My good friend Ben Wentzel I’ve known for a very long time, since our days riding BMX with the same friends when we both lived in Philadelphia. Now, years later, we’re both working photographers/lighting technicians/digital techs here in New York City. We’re only a few degrees apart, and I couldn’t respect Ben more for the mutual respect and mutual support we share as good friends. Ben has been killing it lately, and traveling as much as he can when work schedules and money align. It’s not always easy when you work for yourself and want to spend your time traveling and shooting photos. I know the struggle all too well. Ben shot some amazing photos during his time in BCN and hell, here’s his story on his trip…
Barcelona began for me as a bored eighth grade student paging through a copy of Ride BMX magazine while my teacher droned on about “Of Mice and Men”. An article on the BMX utopian city of Barcelona instilled an ambition to find this, at the time, unreachable paradise. Many years later a pairing of new financial liberation and a bet drawn up over quite a few beers finally introduced me to the winding alleys of that Mediterranean city. My good friend Jesus and I were searching for a destination that expressed a completely opposite view toward BMX than Brooklyn had for us. Brooklyn being a home to overly skate stopped ledges, uncompromising police and a fairly bland approach to architecture. In short we wanted a vacation, but one built around what we enjoyed most, riding BMX.
The idea that public space is subject to the interpretation of the individual, within reason of course, lives well in the Catalonian city. An overly used analogy and deservedly so is to say that the city is comprised like a level from the video game Tony Hawk Pro Skater. There are enough variations of rails, banks and ledges to occupy oneself on a single city block for far longer than any timespan Expedia could conjure up. On our first day in the city, shortly after building our bikes from the large flight bags we travelled with, we cruised the uncharted streets and alleys in search of a tire pump. We wanted to waste no time digging into this momentous treat laid out before us. No longer than 10 minutes from setting out we were introduced to fellow riders who took us to the pump that would have taken us all day to find, even with luck. In no time we were being treated like brothers and our new friends would subsequently show us a side of the city only those who’ve grown up there would know.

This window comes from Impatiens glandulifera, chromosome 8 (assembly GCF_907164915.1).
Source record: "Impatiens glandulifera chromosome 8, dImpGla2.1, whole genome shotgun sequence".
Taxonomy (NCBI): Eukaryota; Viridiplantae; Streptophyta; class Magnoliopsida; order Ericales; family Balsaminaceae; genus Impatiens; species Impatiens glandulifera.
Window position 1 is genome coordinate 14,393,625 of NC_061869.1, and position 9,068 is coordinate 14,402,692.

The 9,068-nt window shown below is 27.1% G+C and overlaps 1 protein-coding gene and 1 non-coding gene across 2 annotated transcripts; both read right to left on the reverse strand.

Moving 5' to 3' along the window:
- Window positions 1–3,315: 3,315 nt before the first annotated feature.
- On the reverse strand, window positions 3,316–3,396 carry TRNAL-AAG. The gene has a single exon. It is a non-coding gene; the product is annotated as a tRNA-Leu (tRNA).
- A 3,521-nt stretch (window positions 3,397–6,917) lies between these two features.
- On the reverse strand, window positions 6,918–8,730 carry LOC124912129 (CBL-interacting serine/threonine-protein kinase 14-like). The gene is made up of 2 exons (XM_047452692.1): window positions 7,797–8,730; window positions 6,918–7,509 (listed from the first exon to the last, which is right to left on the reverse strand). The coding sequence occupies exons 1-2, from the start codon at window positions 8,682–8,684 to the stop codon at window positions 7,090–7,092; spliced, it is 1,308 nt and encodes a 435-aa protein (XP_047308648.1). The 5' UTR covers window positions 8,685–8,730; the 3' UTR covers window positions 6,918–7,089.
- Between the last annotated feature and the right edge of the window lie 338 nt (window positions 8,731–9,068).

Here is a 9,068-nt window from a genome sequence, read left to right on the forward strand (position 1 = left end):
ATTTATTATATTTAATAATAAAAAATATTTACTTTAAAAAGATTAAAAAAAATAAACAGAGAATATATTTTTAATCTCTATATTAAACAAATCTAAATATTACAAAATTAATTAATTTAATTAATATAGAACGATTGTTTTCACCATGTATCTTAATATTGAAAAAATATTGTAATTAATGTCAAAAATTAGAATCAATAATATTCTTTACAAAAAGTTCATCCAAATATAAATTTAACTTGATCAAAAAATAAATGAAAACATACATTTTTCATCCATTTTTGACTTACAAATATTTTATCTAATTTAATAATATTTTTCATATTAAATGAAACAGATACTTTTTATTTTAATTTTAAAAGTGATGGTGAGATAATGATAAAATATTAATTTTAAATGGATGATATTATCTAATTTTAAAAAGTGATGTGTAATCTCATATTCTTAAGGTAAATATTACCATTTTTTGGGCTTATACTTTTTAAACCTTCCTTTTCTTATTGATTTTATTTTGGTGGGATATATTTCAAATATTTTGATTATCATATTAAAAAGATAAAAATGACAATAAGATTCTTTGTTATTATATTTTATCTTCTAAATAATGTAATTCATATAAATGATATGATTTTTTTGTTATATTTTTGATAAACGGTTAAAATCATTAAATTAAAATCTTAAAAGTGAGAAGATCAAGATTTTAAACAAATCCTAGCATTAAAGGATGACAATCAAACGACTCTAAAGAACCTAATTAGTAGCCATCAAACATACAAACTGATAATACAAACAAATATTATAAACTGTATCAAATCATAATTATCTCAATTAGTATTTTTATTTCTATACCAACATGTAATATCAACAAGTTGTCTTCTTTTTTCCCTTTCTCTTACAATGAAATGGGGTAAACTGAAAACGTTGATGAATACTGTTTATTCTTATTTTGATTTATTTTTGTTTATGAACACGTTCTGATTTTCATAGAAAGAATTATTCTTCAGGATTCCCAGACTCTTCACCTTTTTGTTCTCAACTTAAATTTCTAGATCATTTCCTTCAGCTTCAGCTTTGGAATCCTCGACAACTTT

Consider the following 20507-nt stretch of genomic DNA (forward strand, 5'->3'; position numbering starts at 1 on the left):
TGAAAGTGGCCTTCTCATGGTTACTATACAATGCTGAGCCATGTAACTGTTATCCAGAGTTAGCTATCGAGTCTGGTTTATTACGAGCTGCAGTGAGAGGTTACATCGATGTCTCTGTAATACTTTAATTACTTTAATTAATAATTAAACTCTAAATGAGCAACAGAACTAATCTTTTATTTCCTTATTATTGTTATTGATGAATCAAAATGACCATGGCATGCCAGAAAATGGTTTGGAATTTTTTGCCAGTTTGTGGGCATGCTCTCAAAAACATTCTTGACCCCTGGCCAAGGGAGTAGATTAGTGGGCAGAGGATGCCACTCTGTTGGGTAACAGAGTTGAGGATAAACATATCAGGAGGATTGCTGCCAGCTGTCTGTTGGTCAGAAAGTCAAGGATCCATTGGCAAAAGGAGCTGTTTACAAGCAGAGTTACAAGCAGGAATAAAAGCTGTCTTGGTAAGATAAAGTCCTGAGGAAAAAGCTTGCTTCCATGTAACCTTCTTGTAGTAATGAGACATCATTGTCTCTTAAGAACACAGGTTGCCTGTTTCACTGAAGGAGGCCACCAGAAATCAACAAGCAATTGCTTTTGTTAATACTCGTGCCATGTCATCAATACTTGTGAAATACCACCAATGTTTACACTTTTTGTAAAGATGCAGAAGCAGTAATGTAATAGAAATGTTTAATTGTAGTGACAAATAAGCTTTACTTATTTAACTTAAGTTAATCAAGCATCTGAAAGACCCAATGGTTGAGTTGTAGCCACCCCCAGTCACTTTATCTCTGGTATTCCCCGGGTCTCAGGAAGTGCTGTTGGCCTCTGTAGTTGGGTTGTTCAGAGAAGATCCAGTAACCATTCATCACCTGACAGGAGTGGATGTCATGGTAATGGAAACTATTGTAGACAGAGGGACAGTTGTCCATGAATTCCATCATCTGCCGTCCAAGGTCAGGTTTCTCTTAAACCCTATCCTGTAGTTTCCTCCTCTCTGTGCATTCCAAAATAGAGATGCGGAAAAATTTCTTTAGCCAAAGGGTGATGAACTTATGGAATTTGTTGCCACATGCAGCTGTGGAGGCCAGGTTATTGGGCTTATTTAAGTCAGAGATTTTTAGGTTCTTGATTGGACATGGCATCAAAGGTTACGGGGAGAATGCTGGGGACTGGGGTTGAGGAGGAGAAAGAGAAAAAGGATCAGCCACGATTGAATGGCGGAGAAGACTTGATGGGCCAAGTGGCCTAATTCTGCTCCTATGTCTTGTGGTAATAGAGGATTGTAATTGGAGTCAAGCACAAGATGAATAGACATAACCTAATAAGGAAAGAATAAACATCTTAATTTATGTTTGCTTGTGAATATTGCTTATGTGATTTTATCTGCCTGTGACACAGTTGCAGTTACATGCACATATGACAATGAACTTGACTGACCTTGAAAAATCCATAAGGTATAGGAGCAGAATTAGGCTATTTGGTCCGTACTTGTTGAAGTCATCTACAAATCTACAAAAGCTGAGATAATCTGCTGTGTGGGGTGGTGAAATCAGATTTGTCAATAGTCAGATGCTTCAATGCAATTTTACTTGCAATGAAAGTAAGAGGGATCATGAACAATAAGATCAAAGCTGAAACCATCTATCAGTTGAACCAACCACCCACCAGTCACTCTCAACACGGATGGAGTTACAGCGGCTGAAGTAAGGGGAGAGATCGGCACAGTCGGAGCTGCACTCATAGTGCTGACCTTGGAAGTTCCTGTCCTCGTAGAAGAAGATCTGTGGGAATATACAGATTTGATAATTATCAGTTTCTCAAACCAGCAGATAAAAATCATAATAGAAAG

During this past September Jesus and I made a return trip, this time with my brother joining us. Carrying the knowledge of our favorite bars, favorite spots to ride and of course where the best foods like Paella and Fideua can be found left us with an unachievable “to do” list. I can only speak for Myself in saying that the best part of our return was not cruising through the ancient alleys once again or riding the incredible spots, but revisiting the relationships we had formed the year prior. Through a simple connection like BMX, opportunities like conversing over a home cooked meal with our friend’s family may otherwise go inexperienced. I wouldn’t have shared the unspoken bond of being trusted to tag along and shoot these new friends painting graffiti without the relationship thats formed over a BMX bike. I traveled to Spain just to ride my bike but I feel incredibly lucky that a city like Barcelona could befriend us in the way it did.